A premature announcement of a person’s death is not all that uncommon whether it is folks here in Divinity or more famous people whose deaths are reported in our media.
In recent years I’ve sat at the bedsides of Paul Klemme, John Smeets, Jim Howe, Sue LaPerna, and others who have been near death and who have fought their way back to life. We learn to never prematurely announce a person’s death when they’re still alive.
Exactly 50 years ago, a rumor began to fly around the world: “Paul is dead.”
The year was 1969, and many people were convinced that rock star Paul McCartney of the Beatles had died in 1966and been replaced by a look-alike.
Music fans played a song from The White Album backwards and heard the message, “Turn me on, dead man.”
They listened to the song “Strawberry Fields Forever” and thought they heard John Lennon say, “I buried Paul.”
On the cover of the Abbey Road album, the four Beatles are crossing the street in what looks like a funeral procession. John Lennon is dressed in white like a heavenly figure. Ringo Starr, in black, is supposed to be the undertaker. George Harrison, in denim, is the gravedigger. And Paul McCartney, barefoot and out of step with the others, is the corpse. A Volkswagen in the background has the license plate “28IF.” Twenty-eight is the age that McCartney would have been,if he had survived.
The Beatles’ press office quickly issued statements denying the rumor, saying that it was “a load of old rubbish.” Paul was still very much alive, not killed in a car accident in 1966 after having an argument with his band mates.
On Friday of Holy Week, all the acquaintances of Jesus, including the women who had followed him from Galilee, stood at a safe distance from the cross and watched Jesus die (Luke 23:44-49). A righteous man named Joseph of Arimathea took the body of Jesus off the cross, wrapped it in a linen cloth and laid it in a rock-hewn tomb. The women saw the tomb, and then they prepared spices and ointments to put on the body (23:50-56).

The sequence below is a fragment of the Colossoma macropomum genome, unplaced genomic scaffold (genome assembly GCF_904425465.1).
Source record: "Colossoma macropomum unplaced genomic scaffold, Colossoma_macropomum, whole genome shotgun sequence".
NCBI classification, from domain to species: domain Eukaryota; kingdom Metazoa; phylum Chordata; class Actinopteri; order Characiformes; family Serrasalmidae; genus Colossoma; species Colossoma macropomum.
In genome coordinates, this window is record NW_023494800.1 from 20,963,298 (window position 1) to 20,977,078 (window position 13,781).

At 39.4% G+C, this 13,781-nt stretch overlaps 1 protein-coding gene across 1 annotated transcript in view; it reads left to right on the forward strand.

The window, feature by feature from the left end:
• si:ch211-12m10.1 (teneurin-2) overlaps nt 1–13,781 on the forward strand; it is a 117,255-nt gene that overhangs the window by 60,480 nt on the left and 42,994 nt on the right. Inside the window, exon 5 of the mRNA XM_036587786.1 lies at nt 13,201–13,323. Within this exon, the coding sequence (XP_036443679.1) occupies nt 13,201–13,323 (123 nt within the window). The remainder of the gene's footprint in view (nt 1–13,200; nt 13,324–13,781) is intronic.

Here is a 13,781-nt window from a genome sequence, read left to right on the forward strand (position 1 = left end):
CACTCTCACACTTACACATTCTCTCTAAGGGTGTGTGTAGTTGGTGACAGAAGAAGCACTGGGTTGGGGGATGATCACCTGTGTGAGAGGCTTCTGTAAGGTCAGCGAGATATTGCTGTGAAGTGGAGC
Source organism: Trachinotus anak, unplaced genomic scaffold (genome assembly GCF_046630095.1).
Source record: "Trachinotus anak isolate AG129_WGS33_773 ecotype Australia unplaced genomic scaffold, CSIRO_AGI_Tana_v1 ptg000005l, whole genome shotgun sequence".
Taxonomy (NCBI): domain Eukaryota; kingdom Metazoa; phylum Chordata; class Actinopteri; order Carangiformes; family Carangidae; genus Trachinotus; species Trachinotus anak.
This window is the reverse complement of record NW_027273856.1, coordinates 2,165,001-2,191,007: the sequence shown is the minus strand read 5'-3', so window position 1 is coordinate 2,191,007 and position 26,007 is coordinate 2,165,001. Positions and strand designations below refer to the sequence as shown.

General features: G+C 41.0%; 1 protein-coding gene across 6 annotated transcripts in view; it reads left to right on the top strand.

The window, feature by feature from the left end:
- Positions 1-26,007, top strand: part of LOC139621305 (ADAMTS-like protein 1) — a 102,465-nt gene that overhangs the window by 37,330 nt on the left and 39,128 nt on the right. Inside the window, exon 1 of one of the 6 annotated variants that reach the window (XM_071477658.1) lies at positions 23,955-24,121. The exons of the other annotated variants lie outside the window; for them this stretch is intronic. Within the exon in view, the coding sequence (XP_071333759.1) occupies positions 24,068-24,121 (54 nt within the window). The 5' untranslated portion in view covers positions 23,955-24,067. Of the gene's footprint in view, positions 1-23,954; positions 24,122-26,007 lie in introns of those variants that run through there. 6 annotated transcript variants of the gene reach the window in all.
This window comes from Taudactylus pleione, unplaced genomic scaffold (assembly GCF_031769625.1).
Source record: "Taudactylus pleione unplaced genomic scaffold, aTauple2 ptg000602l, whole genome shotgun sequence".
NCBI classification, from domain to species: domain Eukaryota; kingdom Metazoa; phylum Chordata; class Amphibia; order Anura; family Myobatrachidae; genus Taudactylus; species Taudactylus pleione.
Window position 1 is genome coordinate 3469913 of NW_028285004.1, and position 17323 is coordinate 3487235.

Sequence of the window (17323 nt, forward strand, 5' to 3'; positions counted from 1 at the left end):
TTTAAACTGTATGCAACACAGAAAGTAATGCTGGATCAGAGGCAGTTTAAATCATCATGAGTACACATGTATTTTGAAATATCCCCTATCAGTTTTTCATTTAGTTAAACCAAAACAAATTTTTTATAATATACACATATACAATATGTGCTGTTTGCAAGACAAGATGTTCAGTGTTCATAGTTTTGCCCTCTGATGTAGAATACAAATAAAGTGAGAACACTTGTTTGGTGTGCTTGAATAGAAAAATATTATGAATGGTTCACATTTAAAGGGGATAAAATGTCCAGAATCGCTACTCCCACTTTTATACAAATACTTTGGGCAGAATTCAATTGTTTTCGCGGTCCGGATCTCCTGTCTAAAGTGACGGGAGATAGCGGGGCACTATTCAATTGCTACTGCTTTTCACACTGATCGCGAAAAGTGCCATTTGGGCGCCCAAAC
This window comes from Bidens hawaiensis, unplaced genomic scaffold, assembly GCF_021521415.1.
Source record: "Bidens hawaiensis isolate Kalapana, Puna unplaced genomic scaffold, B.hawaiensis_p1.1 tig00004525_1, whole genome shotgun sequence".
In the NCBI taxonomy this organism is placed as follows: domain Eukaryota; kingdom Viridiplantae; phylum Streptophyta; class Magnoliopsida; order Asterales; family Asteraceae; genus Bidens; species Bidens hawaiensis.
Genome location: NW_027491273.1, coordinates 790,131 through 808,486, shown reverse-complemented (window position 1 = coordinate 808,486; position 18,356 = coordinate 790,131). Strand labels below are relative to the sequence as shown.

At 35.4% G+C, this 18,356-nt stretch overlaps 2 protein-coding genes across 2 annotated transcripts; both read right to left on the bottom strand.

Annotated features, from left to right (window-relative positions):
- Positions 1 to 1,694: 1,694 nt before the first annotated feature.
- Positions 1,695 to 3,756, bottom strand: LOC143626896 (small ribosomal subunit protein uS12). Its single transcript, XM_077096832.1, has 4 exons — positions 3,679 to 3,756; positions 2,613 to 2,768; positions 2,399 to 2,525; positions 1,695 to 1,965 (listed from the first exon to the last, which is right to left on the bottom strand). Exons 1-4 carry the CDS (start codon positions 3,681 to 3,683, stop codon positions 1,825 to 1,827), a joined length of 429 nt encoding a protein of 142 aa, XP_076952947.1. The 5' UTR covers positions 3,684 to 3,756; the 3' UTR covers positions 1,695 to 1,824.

They wondered whether Jesus was dead.
Yes, he was. No doubt about it. Yes, a resounding yes. Jesus died on a cross. And when he was placed in a tomb, he was dead. Historically, the church has always considered any belief to the contrary to be heresy. Jesus had not fainted on the cross.He had not swooned. He was not in a state of suspended animation.
Jesus was dead.Jesus did not have a pulse. No brain wave activity.Nothing.Jesus was dead. He was so dead that the soldiers who were about to break his legs to hasten a death by suffocation, decided not to waste their time and energy on a dead man.
And remember, the people of Jesus’ day lived with death. These were rough times. They knew what “dead” looked like. They weren’t fooled.
His death was not just a rumor. This was not fake news. Jesus was quite emphatically dead, wrapped in a linen cloth and laid in a tomb.
Then they rolled a massive stone over the entrance to the tomb, effectively sealing it. Even if there were a strong, alive man inside, that stone was going nowhere.
But it’s a moot point. Jesus was dead.
On Easter morning, at early dawn, the women walked to the tomb with the spices they had prepared. They were expecting death, not life.
But when they arrived to anoint the body, they found the stone rolled away from the tomb. When they ran inside, they were unable to find the body, which left them perplexed (vv.1-4).
Yet, their working hypothesis was still that Jesus was dead.It did not occur to them that he was alive.The women were like the people around the world who assumed that Paul was dead when he appeared on the album cover of Sgt. Pepper’s Lonely Hearts Club Band with his back to the camera. All the other Beatles in the picture were facing the camera. On his shoulder, Paul wore a patch with the letters O.P.D., which were said to mean “Officially Pronounced Dead.”
Was Jesus O.P.D.? Most — okay, everyone —assumed he was. It seemed like a logical assumption.
But at the empty tomb, two men in dazzling clothes suddenly appeared. The women were terrified and bowed their heads, while the men said, “Why do you look for the living among the dead? He is not here, but has risen” (vv. 4-5).
Was Jesus dead—now?
No, he was not, according to the men. “He is not here, but has risen.”
The women were not able to absorb this news immediately.
“Remember how he told you while he was still in Galilee,”the mysterious men in the tomb said, “that the Son of Man must be handed over to sinners, and be crucified, and on the third day rise again?” (vv. 6-7). The women began to recall his words, and to put together how both death and resurrection were part of the plan that Jesus had laid out for them.